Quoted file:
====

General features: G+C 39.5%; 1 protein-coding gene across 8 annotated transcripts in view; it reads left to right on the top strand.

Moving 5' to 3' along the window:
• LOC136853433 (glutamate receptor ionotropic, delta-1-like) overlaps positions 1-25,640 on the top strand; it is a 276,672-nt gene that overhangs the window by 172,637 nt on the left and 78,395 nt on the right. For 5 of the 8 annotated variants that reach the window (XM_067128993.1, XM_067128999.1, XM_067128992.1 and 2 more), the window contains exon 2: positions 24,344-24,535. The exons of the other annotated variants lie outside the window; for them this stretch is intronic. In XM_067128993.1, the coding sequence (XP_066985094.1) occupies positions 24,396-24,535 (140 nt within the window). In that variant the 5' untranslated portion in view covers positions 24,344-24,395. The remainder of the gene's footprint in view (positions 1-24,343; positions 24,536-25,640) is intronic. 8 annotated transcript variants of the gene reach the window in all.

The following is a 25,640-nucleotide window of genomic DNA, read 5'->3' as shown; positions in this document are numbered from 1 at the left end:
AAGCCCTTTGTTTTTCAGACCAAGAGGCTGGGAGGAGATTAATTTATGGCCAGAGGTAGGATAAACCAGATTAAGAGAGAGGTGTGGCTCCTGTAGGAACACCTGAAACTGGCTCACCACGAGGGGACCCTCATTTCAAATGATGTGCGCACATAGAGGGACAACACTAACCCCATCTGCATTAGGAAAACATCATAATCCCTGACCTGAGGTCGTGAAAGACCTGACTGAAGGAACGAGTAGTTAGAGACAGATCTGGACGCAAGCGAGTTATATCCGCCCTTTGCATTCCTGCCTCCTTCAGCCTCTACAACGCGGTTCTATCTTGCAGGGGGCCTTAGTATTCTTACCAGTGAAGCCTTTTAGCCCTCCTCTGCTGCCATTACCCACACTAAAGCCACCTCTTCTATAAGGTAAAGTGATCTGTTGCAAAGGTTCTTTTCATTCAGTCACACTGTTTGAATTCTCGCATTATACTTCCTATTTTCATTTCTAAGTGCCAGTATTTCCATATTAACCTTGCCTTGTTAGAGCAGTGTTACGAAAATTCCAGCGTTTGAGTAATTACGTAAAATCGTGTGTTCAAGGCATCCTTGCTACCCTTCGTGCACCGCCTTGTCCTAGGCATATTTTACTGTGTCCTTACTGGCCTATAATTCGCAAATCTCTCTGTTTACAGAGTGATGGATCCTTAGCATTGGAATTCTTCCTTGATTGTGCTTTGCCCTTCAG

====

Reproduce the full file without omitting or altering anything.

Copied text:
General features: G+C 39.5%; 1 protein-coding gene across 8 annotated transcripts in view; it reads left to right on the top strand.

Moving 5' to 3' along the window:
• LOC136853433 (glutamate receptor ionotropic, delta-1-like) overlaps positions 1-25,640 on the top strand; it is a 276,672-nt gene that overhangs the window by 172,637 nt on the left and 78,395 nt on the right. For 5 of the 8 annotated variants that reach the window (XM_067128993.1, XM_067128999.1, XM_067128992.1 and 2 more), the window contains exon 2: positions 24,344-24,535. The exons of the other annotated variants lie outside the window; for them this stretch is intronic. In XM_067128993.1, the coding sequence (XP_066985094.1) occupies positions 24,396-24,535 (140 nt within the window). In that variant the 5' untranslated portion in view covers positions 24,344-24,395. The remainder of the gene's footprint in view (positions 1-24,343; positions 24,536-25,640) is intronic. 8 annotated transcript variants of the gene reach the window in all.

The following is a 25,640-nucleotide window of genomic DNA, read 5'->3' as shown; positions in this document are numbered from 1 at the left end:
AAGCCCTTTGTTTTTCAGACCAAGAGGCTGGGAGGAGATTAATTTATGGCCAGAGGTAGGATAAACCAGATTAAGAGAGAGGTGTGGCTCCTGTAGGAACACCTGAAACTGGCTCACCACGAGGGGACCCTCATTTCAAATGATGTGCGCACATAGAGGGACAACACTAACCCCATCTGCATTAGGAAAACATCATAATCCCTGACCTGAGGTCGTGAAAGACCTGACTGAAGGAACGAGTAGTTAGAGACAGATCTGGACGCAAGCGAGTTATATCCGCCCTTTGCATTCCTGCCTCCTTCAGCCTCTACAACGCGGTTCTATCTTGCAGGGGGCCTTAGTATTCTTACCAGTGAAGCCTTTTAGCCCTCCTCTGCTGCCATTACCCACACTAAAGCCACCTCTTCTATAAGGTAAAGTGATCTGTTGCAAAGGTTCTTTTCATTCAGTCACACTGTTTGAATTCTCGCATTATACTTCCTATTTTCATTTCTAAGTGCCAGTATTTCCATATTAACCTTGCCTTGTTAGAGCAGTGTTACGAAAATTCCAGCGTTTGAGTAATTACGTAAAATCGTGTGTTCAAGGCATCCTTGCTACCCTTCGTGCACCGCCTTGTCCTAGGCATATTTTACTGTGTCCTTACTGGCCTATAATTCGCAAATCTCTCTGTTTACAGAGTGATGGATCCTTAGCATTGGAATTCTTCCTTGATTGTGCTTTGCCCTTCAG